RE: DVLA and Modified Cars - Geoff101 - 22-06-2018

If you do speak to the DVLA, please could you keep us updated as I am about to collect an abandoned saloon (RP I think) which I have to made a decision about how to restore. I need to start a thread on that...

RE: DVLA and Modified Cars - PaulS - 22-06-2018

Generally if you already have a V5 you should be ok. You can change the engine number and the body on the V5 and still retain it (I wouldn't recommend doing both at the same time).
For people who have no V5 you want your car to be classified as a "reconstructed classic", this means a full vehicle inspection (for an Motorcycle Single Vehicle Approval, MVSA) is NOT required. If you have a mix of modern parts then you would get a Q plate and need an inspection a you have effectively created a new model of car.
You can phone the DVLA and ask them, they may need photos and a letter from the Austin Seven club confirming: chassis, engine, gearbox, axles, suspension and steering are original from a given year. They will then allocate you a new VIN number which you will need to stamp on your car and have a local garage confirm this in writing. You will need to complete form V55/5 which effectively is all the detail that will go on the V5, you need to fill in every weight and dimension.
Pay them £55 and they will allocate an age related plate and your car will be classed as an Historic vehicle 19xx whatever year you give them. The car will be first registered the year you do all of the above.
I am going through this process now. Once you have spoken to DVLA and they class your car as a reconstructed classic they will send a letter with all the detail above and more.

I wasn't expecting to write that much!

RE: DVLA and Modified Cars - Jamie - 23-06-2018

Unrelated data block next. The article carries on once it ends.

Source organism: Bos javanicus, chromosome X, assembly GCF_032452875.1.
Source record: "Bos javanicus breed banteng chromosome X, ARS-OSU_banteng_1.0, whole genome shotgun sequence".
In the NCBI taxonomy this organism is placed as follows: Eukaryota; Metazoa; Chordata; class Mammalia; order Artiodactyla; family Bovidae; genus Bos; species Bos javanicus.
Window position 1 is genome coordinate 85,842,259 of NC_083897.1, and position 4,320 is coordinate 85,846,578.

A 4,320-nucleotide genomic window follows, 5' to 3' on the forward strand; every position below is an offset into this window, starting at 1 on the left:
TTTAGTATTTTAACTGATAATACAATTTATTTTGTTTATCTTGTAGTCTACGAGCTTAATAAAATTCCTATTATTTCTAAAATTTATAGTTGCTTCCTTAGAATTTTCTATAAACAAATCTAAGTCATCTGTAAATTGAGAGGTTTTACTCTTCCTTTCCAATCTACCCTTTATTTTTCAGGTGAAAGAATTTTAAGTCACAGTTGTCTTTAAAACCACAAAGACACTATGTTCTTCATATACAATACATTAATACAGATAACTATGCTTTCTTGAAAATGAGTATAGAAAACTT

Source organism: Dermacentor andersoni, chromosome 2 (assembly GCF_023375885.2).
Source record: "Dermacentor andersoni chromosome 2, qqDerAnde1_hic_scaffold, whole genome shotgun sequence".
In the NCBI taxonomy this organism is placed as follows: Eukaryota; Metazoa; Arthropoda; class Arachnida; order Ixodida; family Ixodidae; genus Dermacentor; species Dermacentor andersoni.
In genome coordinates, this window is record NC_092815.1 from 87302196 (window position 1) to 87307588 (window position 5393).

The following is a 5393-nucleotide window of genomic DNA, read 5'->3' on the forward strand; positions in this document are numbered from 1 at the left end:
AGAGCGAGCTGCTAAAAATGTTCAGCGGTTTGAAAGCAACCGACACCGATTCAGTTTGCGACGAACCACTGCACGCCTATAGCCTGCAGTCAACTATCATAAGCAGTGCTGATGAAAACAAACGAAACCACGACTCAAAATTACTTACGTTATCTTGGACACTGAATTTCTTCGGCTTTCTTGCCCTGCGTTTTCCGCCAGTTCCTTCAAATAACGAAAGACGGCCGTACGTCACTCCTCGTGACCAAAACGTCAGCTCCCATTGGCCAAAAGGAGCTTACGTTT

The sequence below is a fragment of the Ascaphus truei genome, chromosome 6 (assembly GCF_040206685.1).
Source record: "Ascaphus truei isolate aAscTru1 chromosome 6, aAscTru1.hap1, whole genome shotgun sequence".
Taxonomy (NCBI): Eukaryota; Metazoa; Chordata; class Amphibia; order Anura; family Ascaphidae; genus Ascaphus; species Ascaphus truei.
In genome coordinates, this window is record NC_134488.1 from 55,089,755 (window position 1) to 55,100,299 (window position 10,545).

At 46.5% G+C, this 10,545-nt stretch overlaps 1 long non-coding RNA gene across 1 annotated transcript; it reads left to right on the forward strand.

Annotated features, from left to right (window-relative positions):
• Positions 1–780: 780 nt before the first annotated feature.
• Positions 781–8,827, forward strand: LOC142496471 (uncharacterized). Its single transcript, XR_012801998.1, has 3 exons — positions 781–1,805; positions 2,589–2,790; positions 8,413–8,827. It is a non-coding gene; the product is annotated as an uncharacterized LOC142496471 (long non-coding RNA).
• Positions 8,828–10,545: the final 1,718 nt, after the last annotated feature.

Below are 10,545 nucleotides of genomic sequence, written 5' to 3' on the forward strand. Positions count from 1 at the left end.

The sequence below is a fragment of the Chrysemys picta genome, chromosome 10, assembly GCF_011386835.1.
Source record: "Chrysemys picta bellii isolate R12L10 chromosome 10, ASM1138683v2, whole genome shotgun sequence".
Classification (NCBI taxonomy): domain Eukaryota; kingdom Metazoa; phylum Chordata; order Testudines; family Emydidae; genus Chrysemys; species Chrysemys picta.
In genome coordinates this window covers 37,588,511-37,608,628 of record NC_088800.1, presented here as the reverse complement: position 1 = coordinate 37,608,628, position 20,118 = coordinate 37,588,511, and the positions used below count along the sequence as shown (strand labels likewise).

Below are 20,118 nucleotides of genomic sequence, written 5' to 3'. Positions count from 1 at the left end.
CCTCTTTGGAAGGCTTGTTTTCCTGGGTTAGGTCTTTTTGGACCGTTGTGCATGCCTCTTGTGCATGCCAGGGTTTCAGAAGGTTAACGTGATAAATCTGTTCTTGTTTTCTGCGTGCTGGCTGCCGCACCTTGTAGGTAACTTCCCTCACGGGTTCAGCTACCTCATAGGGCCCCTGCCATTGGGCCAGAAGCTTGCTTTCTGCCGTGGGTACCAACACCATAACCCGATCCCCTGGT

Thank you for the guidance and suggestions. I rang DVLA, as suggested, and spoke to someone in the modified cars department. I have to admit that it was so much easier to get through than ever I had imagined.

I spoke to a very friendly, helpful person and explained that I wish to build a new shell onto an unmodified Austin 7 chassis, retaining the steering, brakes, suspension and axles. I explained that I wished to change the engine to a more modern, larger capacity engine and build a hard-topped shell with a longer bonnet and short, stubby cab, retaining two doors and a roof, as per the original design.

They checked, conferred with a colleague and advised that I should take pictures of everything, as good practice, keep a receipts for the engine to show that it is not stolen, change the engine details on the V5C and that is all.

I did not ask about the implications for not needing an MOT test as, to be honest, I would rather get it checked, if for no other reason than having the brakes measured for balance and "efficiency".

Now...... how about a V8, single-seat, three-wheel conversion with an open top......



RE: DVLA and Modified Cars - Chris KC - 23-06-2018

Much useful advice in this thread, of interest to all I think. Thanks to all who have chipped in.